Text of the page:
The tensions between the sects have been felt and somewhat exposed in the wikileaks reports. While the authenticity and sincerity in the cables should always be questioned, it was surprising to read statements such as Asad calling Hamas an unwanted guest in his country, or the eagerness the Sunni Arab nations showed in wanting the Iranian nuclear facilities to be bombed. However the events in the Arab world, namely the Arab uprisings since then have confirmed these reports, as Hamas is no longer wanted in Syria and the Sunni countries have increased their oil production to allow the West to execute the sanctions on Iran.

    In the last couple of years the situation in the Middle East changed so much that the false pretence has been broken down and the real dirty politics have come out. The Shia – Sunni conflict is in full swing and  affecting many countries. Ironically all the ethnic groups that were able to play nicely for all these years under an oppressive dictator and sympathize with, what they called, human rights violations of the Palestinians, are now mercilessly slaughtering each other not sparing women and children and seeing millions being displaced. Even Turkey that once declared a zero conflict policy is now bombing Syria as well as trying to manage the internal Kurdish conflict, involving also occasionally bombing areas in North Iraq.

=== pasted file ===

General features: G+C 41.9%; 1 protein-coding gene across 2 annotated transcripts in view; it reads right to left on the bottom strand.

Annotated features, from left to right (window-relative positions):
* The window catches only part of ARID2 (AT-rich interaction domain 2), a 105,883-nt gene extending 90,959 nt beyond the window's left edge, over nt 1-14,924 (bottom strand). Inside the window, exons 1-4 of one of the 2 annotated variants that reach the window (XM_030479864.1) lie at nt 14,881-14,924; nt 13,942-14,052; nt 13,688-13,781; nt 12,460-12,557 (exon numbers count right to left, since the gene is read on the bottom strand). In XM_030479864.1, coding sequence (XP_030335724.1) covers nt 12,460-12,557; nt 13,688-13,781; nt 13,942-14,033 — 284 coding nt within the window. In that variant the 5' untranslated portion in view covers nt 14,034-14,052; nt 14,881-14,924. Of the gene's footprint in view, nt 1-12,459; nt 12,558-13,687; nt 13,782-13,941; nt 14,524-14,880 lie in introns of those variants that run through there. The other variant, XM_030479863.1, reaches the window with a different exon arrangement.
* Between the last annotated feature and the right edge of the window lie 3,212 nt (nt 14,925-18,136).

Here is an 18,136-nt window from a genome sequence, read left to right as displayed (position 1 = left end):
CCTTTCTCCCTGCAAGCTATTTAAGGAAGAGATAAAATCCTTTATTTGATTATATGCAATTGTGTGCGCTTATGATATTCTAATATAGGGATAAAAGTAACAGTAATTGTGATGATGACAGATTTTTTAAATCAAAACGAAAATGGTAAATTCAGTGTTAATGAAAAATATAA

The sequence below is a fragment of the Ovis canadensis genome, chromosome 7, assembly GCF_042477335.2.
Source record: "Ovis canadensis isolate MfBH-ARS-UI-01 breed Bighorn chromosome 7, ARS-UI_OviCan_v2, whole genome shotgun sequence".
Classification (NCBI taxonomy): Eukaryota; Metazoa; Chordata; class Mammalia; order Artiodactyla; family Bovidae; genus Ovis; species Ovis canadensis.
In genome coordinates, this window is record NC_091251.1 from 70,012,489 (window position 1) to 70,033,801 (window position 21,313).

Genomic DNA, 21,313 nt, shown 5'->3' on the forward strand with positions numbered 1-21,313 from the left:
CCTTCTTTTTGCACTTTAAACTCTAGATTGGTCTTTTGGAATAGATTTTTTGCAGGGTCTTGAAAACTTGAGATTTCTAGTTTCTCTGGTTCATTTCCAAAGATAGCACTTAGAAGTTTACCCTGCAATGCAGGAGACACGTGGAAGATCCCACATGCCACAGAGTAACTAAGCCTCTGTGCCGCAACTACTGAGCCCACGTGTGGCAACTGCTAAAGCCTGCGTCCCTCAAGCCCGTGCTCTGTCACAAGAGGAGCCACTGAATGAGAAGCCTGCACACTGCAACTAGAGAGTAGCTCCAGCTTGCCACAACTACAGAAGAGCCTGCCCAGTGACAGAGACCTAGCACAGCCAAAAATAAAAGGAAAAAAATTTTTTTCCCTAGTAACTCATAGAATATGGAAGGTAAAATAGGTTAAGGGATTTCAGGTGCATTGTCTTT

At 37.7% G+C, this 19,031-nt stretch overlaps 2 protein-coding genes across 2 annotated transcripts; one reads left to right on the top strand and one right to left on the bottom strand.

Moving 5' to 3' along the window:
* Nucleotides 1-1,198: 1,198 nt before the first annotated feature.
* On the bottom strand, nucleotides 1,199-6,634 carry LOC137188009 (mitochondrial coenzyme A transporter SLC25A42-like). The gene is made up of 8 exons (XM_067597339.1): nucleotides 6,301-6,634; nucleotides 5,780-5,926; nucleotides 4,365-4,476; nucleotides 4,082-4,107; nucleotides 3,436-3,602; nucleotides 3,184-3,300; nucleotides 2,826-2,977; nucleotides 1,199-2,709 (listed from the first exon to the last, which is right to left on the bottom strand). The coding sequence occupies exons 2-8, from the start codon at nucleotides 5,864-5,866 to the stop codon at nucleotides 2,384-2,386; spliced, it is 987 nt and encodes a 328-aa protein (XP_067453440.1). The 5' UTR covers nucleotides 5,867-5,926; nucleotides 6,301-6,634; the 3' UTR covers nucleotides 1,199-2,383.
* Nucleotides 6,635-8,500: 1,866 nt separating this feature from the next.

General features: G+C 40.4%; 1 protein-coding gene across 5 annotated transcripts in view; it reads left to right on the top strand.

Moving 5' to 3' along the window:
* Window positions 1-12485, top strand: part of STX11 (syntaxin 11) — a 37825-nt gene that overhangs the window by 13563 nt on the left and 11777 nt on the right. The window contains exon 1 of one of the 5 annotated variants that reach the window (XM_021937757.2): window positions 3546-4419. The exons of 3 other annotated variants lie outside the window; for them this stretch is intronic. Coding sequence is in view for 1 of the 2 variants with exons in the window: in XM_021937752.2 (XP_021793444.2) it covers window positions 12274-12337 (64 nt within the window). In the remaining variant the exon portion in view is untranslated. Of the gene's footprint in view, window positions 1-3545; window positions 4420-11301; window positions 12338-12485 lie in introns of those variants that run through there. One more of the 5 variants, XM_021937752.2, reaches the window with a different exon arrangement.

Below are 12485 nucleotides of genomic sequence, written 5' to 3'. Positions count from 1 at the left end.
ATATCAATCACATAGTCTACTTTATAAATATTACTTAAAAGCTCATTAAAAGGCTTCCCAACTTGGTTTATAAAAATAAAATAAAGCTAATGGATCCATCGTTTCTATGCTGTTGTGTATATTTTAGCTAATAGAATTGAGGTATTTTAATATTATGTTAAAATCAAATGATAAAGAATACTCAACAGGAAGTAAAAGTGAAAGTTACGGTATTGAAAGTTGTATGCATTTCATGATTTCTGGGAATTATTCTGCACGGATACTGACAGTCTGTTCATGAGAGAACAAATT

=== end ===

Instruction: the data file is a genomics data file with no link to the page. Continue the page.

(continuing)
The group probably worse off from this turn of events is the Palestinians. On the one hand their plight has been pushed aside as a minor issue in light of everything else that is taking place. On the other hand, while the more pragmatic Fatah is losing its place at the top*, Hamas is gaining prestige. The visit to Gaza by Sheikh Hamad bin Khalifa Al Thaniof, the Emir of Qatar just shows how little the Arab countries are interested in a long viable solution in the Middle East and how much this is about alliances and politics (It is almost laughable how a minute after Syria and Iran favour the more radical groups in Gaza over Hamas, Qatar moves in and offers Hamas money and support).

    With the re-election of president Obama it’ll be interesting to see how things unfold. Whereas in his first term Obama was testing the waters and making some junior mistakes as to how to handle Iran and the various revolutions, this time around things might look a little different and every foreign policy decision would no doubt, ripple across the Middle East changing the dynamics between countries and temporary allies.

    It has been said before never to attempt to predict the future in the Middle East. That statement is perhaps more true now than ever.

 

 

 

* Fatah losing its place is one of the worst things for the Palestinians as it seems that as an act of desperation Abbas will be insisting on getting a UN General Assembly recognition for a Palestinian state, probably in order to leave his mark on history, before he is ousted. While a recognition will do nothing for the Palestinians, other than give them the ability to fight Israel legally in various UN organizations. It will mean an immediate economic collapse as the US will cease any aid and banish their representatives from Washington, as well as Israel potentially withdrawing the Oslo agreements, in which they collect tax money for them, as well allow workers into Israel.